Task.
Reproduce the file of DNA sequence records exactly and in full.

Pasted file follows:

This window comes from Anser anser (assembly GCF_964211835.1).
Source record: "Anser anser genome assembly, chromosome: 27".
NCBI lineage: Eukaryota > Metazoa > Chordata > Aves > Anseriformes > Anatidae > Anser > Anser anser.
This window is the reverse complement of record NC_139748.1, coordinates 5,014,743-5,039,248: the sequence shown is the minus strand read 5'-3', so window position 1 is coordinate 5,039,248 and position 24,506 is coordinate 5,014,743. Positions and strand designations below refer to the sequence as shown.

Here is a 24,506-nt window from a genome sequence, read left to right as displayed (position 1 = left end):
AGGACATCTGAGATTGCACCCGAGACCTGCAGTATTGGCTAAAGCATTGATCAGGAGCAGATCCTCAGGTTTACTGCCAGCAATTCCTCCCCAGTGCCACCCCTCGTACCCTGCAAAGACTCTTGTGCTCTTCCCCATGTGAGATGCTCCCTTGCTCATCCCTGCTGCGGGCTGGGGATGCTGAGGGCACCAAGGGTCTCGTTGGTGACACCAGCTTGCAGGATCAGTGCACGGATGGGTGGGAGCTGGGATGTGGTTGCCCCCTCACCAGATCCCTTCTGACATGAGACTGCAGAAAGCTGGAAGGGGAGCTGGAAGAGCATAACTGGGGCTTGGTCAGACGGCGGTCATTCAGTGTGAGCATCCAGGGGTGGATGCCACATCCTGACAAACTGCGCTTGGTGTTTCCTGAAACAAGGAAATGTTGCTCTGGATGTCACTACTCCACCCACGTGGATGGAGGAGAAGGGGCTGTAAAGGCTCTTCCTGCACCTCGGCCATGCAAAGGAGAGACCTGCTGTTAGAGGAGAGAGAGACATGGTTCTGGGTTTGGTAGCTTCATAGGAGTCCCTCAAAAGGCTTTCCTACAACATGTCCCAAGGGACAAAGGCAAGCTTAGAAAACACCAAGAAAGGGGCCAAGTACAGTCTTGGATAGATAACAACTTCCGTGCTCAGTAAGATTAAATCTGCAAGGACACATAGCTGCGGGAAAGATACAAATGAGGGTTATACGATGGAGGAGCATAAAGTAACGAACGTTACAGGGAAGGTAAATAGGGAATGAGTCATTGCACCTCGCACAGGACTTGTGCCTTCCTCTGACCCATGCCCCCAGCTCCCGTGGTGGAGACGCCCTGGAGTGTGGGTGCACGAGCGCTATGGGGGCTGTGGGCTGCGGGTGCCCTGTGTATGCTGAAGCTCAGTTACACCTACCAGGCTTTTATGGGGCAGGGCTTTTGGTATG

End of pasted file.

This window comes from Anser anser (assembly GCF_964211835.1).
Source record: "Anser anser genome assembly, chromosome: 27".
NCBI lineage: Eukaryota > Metazoa > Chordata > Aves > Anseriformes > Anatidae > Anser > Anser anser.
This window is the reverse complement of record NC_139748.1, coordinates 5,014,743-5,039,248: the sequence shown is the minus strand read 5'-3', so window position 1 is coordinate 5,039,248 and position 24,506 is coordinate 5,014,743. Positions and strand designations below refer to the sequence as shown.

Here is a 24,506-nt window from a genome sequence, read left to right as displayed (position 1 = left end):
AGGACATCTGAGATTGCACCCGAGACCTGCAGTATTGGCTAAAGCATTGATCAGGAGCAGATCCTCAGGTTTACTGCCAGCAATTCCTCCCCAGTGCCACCCCTCGTACCCTGCAAAGACTCTTGTGCTCTTCCCCATGTGAGATGCTCCCTTGCTCATCCCTGCTGCGGGCTGGGGATGCTGAGGGCACCAAGGGTCTCGTTGGTGACACCAGCTTGCAGGATCAGTGCACGGATGGGTGGGAGCTGGGATGTGGTTGCCCCCTCACCAGATCCCTTCTGACATGAGACTGCAGAAAGCTGGAAGGGGAGCTGGAAGAGCATAACTGGGGCTTGGTCAGACGGCGGTCATTCAGTGTGAGCATCCAGGGGTGGATGCCACATCCTGACAAACTGCGCTTGGTGTTTCCTGAAACAAGGAAATGTTGCTCTGGATGTCACTACTCCACCCACGTGGATGGAGGAGAAGGGGCTGTAAAGGCTCTTCCTGCACCTCGGCCATGCAAAGGAGAGACCTGCTGTTAGAGGAGAGAGAGACATGGTTCTGGGTTTGGTAGCTTCATAGGAGTCCCTCAAAAGGCTTTCCTACAACATGTCCCAAGGGACAAAGGCAAGCTTAGAAAACACCAAGAAAGGGGCCAAGTACAGTCTTGGATAGATAACAACTTCCGTGCTCAGTAAGATTAAATCTGCAAGGACACATAGCTGCGGGAAAGATACAAATGAGGGTTATACGATGGAGGAGCATAAAGTAACGAACGTTACAGGGAAGGTAAATAGGGAATGAGTCATTGCACCTCGCACAGGACTTGTGCCTTCCTCTGACCCATGCCCCCAGCTCCCGTGGTGGAGACGCCCTGGAGTGTGGGTGCACGAGCGCTATGGGGGCTGTGGGCTGCGGGTGCCCTGTGTATGCTGAAGCTCAGTTACACCTACCAGGCTTTTATGGGGCAGGGCTTTTGGTATG